The Jeep Grand Cherokee got even grander for its model-year 2022 redesign, growing in every dimension while managing to shed some weight in the process. It also managed to improve upon an outgoing model that shoppers still liked without compromising the fondness of familiarity, like every time you have to switch to the new look of Facebook. But like your estranged spouse’s relationship status, “it’s complicated” where our feelings for Jeep’s mid-size SUV are concerned — which is to say, there are things we like and things we don’t.
Related: Life With the Jeep Grand Cherokee: What Do Owners Really Think?
In one of Cars.com’s most popular news articles of the past month — a rapid-fire rundown of the Grand Cherokee’s pros and cons — we bring you both sides of the story to help you decide if there are any deal breakers. In the plus column are: interior appointments, which approach Euro-lux levels in upper trims; more broadly available safety tech as well as standard collision prevention upgrades; across-the-board inclusion of the well-regarded Uconnect 5 multimedia system; a well-powered 5.7-liter V-8 and eight-speed automatic transmission combo; as well as sprightly handling and a well-mannered ride. On the other hand, visibility issues in all directions, lackluster gas mileage, backseat comfort issues and tech glitches result in points off the board.
For the full details on what we love and what we loathe about the 2022 Jeep Grand Cherokee, follow the link below to the No. 6 news story of the entire month of March.
Way down the list in the 10th-place position is a rundown on whether the redesigned-for-2022 Toyota Tundra’s range-topping trim, the Capstone (like that science project you had to do at the end of your senior year in high school), can stand up to luxurious full-size pickups from the likes of Chevrolet, Ford and Ram. In summary, with a satisfyingly growly twin-turbocharged V-6 hybrid engine, upscale exterior flourishes and a well-appointed if less-than-luxurious interior, the Tundra Capstone preaches primarily to the Toyota-truck faithful looking to level up.
“Will it wow a Ram 1500 Limited owner? No. Does it need to? Also no,” Cars.com reviewer Aaron Bragman writes in his Capstone critique. “Toyota has its niche, its own loyal customers, and trying to pry intensely loyal domestic-brand pickup owners out of their favored models is a lost cause.”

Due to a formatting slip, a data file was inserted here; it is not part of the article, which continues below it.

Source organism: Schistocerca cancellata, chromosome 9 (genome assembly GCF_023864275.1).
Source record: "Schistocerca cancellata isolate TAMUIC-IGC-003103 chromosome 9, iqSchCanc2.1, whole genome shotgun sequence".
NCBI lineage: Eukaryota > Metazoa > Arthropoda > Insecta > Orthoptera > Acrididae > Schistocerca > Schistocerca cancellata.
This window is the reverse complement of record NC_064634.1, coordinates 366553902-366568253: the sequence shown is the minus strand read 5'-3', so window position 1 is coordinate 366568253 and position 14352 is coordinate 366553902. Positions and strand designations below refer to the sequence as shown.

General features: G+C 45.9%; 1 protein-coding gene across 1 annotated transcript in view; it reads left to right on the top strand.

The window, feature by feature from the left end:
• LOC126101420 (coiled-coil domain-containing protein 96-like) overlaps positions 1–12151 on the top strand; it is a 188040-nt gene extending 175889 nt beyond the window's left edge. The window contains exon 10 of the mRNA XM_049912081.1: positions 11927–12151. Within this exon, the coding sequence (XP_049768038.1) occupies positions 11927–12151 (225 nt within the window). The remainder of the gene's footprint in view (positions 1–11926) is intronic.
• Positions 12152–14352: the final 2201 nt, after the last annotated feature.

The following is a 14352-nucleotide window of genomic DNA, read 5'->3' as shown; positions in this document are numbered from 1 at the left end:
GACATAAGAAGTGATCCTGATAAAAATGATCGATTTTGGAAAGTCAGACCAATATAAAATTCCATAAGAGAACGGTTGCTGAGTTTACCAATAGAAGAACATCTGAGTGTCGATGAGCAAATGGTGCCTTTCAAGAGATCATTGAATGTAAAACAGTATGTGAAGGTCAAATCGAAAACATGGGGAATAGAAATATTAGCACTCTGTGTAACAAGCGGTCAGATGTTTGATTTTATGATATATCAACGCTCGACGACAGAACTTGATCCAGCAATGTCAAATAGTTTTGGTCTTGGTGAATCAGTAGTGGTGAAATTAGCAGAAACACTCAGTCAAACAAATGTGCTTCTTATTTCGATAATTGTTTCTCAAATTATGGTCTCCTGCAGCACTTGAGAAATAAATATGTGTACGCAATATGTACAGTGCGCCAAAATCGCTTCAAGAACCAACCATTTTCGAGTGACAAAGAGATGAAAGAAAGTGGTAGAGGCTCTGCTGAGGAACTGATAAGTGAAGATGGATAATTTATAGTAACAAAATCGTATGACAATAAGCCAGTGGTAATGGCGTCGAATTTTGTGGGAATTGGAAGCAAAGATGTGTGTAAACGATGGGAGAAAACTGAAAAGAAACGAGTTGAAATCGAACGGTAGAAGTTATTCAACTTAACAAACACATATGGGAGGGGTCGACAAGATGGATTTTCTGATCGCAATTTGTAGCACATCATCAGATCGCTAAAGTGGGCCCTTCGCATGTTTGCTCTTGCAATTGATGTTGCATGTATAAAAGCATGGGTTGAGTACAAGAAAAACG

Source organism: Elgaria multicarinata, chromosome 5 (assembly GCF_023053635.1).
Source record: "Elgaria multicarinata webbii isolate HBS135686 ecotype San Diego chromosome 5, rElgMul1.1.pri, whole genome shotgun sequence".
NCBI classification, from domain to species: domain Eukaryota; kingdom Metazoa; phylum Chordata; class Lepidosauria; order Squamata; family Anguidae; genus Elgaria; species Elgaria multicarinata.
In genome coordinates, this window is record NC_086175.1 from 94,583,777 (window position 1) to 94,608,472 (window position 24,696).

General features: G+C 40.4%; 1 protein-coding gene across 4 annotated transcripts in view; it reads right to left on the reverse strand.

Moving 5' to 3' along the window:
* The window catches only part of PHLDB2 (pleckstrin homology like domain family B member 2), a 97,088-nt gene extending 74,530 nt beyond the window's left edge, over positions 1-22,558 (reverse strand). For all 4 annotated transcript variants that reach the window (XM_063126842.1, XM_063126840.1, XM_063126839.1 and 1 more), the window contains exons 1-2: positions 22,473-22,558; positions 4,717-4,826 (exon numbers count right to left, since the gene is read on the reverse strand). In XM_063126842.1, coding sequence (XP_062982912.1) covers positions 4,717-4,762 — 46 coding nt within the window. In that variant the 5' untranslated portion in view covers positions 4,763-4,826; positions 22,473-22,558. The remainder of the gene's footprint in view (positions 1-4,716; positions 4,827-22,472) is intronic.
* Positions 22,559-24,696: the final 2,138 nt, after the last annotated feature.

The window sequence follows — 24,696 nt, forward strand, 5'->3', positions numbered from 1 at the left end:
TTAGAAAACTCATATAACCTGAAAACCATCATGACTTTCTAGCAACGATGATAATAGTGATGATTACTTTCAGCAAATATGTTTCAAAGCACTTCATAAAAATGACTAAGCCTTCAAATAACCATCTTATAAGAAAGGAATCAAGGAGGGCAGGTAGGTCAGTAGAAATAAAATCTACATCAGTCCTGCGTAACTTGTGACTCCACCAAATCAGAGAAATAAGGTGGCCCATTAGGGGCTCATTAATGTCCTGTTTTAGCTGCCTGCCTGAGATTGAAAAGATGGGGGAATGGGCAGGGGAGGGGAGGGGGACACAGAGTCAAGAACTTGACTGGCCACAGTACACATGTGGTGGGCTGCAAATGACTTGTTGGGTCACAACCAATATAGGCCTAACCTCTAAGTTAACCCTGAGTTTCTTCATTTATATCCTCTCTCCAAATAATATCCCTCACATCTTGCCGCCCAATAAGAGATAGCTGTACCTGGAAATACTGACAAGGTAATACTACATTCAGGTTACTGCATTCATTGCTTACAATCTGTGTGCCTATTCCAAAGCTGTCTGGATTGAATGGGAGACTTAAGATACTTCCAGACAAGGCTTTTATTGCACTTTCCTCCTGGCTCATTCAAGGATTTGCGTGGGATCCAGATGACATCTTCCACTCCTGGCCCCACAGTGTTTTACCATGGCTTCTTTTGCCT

Get the full scoop on the 2022 Toyota Tundra Capstone by following the link below to the No. 10 article of the week.
While SUVs like the Grand Cherokee and pickup trucks like the Tundra remain perennially popular with shoppers, Cars.com readers sparked to electric vehicles in a big way in March, with EVs dominating a full half of the monthly countdown — unsurprising if you’ve filled your tank in recent months. Amid this EV-article onslaught, by far the most popular was our breakdown of how much it costs to charge an electric car both at home and at public charging stations, including a helpful how-to for calculating how much you can expect your monthly electricity bill to go up if you install a home charger.
Follow the link below to the No. 1 news story of the month for the full explainer on EV charging costs.
Beyond that, we’ve got headlines on the Subaru Forester and fuel-efficient cars — so don’t stop reading till the digits double. Here are the top 10 news stories Cars.com readers couldn’t get enough of in the past month:
1. How Much Does It Cost to Charge an Electric Car?
2. Top 10 Most Efficient Electric Cars
3. Here Are the 11 Cheapest Electric Vehicles You Can Buy
4. What It Cost to Outfit 6 Homes With EV Chargers
5. What Are the Most Fuel-Efficient Cars for 2022?
6. Is the 2022 Jeep Grand Cherokee a Good SUV? 5 Pros and 4 Cons
7. Is the 2022 Subaru Forester a Good SUV? 4 Pros and 2 Cons
8. What Are the Most Fuel-Efficient 2017 Model-Year Vehicles?
9. What to Know Before Purchasing an Electric Vehicle: A Buying Guide
10. 2022 Toyota Tundra Capstone: The Nicest Toyota Pickup You Can Buy
Cars.com’s Editorial department is your source for automotive news and reviews. In line with Cars.com’s long-standing ethics policy, editors and reviewers don’t accept gifts or free trips from automakers. The Editorial department is independent of Cars.com’s advertising, sales and sponsored content departments.